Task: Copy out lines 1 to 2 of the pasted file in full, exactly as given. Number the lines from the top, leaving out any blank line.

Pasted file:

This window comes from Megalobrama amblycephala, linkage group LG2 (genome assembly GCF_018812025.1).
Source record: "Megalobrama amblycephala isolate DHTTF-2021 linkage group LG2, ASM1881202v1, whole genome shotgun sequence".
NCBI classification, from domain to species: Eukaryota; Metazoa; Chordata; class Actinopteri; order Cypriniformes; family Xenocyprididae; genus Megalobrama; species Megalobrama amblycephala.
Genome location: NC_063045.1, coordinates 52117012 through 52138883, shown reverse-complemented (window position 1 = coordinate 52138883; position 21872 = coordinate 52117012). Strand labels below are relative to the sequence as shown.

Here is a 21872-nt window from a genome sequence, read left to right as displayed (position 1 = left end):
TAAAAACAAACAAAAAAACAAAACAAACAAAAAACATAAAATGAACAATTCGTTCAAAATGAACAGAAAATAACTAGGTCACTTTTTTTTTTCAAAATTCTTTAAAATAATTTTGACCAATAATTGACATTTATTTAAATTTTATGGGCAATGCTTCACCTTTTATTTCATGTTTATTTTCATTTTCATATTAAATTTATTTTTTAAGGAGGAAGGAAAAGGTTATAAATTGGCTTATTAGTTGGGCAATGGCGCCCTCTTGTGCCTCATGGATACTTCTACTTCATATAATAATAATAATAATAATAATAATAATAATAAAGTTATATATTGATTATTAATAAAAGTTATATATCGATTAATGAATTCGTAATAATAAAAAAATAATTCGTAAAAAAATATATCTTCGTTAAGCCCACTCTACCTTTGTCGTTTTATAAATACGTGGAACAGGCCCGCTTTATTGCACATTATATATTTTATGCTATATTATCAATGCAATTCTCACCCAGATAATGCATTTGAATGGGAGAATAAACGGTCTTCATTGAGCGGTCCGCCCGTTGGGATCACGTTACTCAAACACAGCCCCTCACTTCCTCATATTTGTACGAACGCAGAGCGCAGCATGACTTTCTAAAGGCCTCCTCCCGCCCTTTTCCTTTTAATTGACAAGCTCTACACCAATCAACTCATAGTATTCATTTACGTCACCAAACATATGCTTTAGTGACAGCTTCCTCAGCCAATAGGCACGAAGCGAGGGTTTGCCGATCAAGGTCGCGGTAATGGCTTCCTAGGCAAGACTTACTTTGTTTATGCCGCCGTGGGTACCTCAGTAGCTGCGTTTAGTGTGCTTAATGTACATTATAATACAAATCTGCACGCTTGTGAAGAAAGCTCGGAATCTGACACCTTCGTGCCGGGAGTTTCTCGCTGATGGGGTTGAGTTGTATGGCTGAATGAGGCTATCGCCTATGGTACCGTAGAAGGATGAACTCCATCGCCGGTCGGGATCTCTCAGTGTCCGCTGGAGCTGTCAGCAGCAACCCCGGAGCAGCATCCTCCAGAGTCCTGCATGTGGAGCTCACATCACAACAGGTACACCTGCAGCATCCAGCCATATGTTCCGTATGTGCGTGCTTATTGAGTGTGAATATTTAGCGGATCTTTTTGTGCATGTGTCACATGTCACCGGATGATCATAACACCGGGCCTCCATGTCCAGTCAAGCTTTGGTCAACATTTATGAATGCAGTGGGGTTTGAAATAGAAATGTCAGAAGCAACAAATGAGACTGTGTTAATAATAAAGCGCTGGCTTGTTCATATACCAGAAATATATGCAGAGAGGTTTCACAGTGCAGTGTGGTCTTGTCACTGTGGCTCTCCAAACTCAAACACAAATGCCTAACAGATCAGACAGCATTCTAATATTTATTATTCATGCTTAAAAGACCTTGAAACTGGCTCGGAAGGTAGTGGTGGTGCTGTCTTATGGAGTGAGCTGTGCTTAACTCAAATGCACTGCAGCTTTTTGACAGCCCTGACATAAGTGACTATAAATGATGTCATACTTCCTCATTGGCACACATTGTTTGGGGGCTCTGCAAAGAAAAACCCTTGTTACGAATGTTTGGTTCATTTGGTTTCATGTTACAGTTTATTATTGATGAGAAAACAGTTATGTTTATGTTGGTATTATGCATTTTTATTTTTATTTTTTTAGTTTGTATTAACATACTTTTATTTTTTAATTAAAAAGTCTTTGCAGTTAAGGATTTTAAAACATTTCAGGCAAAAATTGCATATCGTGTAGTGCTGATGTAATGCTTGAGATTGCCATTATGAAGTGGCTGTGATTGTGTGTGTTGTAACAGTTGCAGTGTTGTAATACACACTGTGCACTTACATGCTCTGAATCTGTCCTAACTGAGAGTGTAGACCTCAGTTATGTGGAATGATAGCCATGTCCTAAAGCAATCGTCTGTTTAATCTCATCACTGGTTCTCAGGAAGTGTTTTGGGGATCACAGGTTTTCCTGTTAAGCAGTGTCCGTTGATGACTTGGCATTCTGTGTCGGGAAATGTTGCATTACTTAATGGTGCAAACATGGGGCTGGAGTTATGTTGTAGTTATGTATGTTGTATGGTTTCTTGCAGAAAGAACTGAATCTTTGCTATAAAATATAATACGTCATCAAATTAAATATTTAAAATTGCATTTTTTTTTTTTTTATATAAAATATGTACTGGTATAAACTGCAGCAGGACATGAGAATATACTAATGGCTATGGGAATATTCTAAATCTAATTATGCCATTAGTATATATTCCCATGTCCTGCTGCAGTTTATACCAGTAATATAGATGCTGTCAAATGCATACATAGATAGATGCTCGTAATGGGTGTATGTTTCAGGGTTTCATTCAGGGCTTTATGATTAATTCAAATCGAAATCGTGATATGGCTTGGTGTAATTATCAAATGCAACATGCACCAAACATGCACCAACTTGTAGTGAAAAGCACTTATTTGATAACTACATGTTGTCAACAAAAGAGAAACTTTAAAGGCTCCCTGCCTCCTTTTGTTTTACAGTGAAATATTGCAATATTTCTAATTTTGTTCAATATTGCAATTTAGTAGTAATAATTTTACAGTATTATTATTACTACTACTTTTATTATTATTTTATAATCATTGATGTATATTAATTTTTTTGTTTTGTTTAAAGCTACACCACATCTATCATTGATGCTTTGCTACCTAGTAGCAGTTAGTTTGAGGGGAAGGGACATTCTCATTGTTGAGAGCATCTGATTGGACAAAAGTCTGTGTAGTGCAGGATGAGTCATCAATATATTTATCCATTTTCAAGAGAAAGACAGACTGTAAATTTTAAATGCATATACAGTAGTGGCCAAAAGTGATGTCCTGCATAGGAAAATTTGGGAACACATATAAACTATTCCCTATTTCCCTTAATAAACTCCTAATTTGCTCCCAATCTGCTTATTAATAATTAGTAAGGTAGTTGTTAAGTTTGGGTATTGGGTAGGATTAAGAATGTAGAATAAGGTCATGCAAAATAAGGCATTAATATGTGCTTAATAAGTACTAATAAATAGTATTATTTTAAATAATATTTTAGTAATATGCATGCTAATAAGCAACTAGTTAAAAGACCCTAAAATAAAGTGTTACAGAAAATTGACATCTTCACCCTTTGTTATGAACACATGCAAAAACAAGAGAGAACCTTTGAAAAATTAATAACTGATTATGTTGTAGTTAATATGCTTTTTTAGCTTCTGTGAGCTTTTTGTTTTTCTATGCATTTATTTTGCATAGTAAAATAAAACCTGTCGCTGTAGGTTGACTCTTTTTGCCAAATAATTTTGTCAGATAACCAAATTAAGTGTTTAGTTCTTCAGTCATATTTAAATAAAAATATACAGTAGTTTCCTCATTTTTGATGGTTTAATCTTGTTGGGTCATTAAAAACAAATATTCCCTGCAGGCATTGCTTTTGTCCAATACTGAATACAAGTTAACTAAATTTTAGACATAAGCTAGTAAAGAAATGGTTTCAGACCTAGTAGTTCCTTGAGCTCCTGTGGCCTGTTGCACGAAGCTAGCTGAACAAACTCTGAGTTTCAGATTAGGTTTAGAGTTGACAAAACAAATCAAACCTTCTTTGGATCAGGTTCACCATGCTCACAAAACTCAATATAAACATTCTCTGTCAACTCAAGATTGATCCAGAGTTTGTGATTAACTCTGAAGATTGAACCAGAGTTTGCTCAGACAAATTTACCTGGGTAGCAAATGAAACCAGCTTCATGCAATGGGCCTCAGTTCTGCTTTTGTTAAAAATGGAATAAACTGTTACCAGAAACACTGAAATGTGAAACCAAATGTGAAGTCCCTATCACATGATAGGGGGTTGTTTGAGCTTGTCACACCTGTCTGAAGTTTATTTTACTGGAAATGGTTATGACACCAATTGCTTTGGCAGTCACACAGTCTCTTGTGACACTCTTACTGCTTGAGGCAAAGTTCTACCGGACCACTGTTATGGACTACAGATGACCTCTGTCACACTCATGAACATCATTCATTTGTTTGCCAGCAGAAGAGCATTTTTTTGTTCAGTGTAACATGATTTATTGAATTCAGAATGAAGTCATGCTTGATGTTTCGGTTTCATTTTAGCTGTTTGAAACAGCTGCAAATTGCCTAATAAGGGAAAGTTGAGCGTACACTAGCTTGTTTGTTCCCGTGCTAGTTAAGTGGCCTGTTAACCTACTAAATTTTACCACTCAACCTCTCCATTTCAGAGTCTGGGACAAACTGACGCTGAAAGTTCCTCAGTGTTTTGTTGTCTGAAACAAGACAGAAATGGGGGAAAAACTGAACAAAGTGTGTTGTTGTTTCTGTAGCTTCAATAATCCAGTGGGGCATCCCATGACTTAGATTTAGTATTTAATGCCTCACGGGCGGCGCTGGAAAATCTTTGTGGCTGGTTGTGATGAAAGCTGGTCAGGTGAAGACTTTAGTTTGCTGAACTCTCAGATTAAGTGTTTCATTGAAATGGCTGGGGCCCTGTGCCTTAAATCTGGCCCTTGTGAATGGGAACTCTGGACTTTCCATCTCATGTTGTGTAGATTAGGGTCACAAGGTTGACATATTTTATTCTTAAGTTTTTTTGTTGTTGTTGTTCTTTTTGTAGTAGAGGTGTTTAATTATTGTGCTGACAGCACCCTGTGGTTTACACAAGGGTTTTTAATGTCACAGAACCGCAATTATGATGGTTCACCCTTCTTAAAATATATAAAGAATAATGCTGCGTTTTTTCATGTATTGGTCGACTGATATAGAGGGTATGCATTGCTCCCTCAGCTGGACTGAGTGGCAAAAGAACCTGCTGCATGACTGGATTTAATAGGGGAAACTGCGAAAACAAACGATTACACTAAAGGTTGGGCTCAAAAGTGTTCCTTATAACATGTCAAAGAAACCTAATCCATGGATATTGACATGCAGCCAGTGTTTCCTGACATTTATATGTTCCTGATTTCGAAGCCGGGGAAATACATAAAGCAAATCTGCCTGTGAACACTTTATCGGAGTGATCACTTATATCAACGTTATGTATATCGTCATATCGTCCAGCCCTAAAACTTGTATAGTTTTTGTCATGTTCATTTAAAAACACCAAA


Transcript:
This window comes from Megalobrama amblycephala, linkage group LG2 (genome assembly GCF_018812025.1).
Source record: "Megalobrama amblycephala isolate DHTTF-2021 linkage group LG2, ASM1881202v1, whole genome shotgun sequence".